The report also presents significant findings from a survey of 1,665 parents of gender dysphoric children, indicating that 57% of trans-identified adolescents displayed mental health concerns nearly four years before experiencing discomfort with their biological sex, with 42.5% receiving a formal psychological diagnosis. McMaster University's study raises uncertainties about the effectiveness of puberty blockers in alleviating gender dysphoria, depression, anxiety, and suicidal ideation.
A comprehensive 2021 review of 3,754 trans-identified adolescents in US military families over 8.5 years suggests that cross-sex hormone treatment correlates with increased mental health service utilization, psychiatric medications, and elevated suicidal ideation. When evaluating transgender-identifying adolescents using gender-affirming pharmaceuticals separately, their mental health service utilization remained constant, but the use of psychotropic medications increased.
The report asserts strong evidence linking transgender identification in youth to significant psychological trauma leading to gender dysphoria. Dr. Anderson contends that current “gender-affirming” medication and surgical protocols lack long-term evidence supporting their mental well-being benefits. High rates of suicide attempts post-” gender-affirming” interventions underscore the need for long-term controlled trials.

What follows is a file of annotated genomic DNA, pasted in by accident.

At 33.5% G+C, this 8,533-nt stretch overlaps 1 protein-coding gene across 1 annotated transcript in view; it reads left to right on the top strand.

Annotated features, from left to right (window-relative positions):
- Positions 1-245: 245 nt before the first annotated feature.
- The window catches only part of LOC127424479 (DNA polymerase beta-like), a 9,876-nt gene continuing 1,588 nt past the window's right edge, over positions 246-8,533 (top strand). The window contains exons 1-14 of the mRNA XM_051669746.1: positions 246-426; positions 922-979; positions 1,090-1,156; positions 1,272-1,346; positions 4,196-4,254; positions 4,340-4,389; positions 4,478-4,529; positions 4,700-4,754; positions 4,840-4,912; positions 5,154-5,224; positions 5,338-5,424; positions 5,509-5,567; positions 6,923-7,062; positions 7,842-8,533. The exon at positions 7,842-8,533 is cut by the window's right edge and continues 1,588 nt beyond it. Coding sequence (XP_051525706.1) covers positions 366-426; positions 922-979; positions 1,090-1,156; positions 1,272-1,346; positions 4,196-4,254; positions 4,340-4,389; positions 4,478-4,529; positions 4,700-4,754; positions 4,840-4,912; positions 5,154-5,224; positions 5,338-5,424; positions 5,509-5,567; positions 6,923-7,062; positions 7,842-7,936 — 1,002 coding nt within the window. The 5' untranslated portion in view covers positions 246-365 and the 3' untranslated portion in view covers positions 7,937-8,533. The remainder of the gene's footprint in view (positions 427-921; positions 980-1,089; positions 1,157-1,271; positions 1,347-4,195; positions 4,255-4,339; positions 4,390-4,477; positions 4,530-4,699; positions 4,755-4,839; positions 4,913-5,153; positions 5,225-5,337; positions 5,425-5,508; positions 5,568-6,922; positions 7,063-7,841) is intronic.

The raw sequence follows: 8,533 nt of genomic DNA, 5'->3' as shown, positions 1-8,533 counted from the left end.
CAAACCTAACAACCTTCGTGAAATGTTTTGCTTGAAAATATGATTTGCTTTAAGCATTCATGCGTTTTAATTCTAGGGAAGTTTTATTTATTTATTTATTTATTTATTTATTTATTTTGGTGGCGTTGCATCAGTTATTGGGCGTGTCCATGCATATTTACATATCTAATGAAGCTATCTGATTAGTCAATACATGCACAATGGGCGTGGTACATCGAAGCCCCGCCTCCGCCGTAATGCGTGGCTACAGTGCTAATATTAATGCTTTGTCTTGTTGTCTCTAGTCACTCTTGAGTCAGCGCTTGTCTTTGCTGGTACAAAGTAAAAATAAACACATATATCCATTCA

Affirming their stance against gender transition procedures for trans-identified youth, the ACP recommends “intensive psychotherapy for the individual and family to determine and hopefully treat the underlying etiology of their gender incongruence.”
The ACP's stance faces strong opposition from organizations like the AMA who point to studies showing reduced depression, anxiety and suicide attempts among transgender individuals receiving gender-affirming care. They argue that the ACP report cherry-picks data and ignores significant evidence supporting the benefits of such interventions.
Internationally, the debate mirrors the US situation. While some countries like Sweden and Finland have restricted medical transition for minors due to similar concerns, others continue to offer and advocate for access to these procedures.
Reflecting the divided opinions, 23 states in the US have implemented bans on minors accessing some or all gender transition procedures. This highlights the complexity of the issue and the need for nuanced conversations.
The ACP urges the US to prioritize further research before actively promoting gender transition procedures for minors. They call for investigations into the long-term impacts on mental and physical health, exploration of alternative approaches like intensive therapy and ensuring minors fully understand the potential risks and benefits before making irrevocable decisions.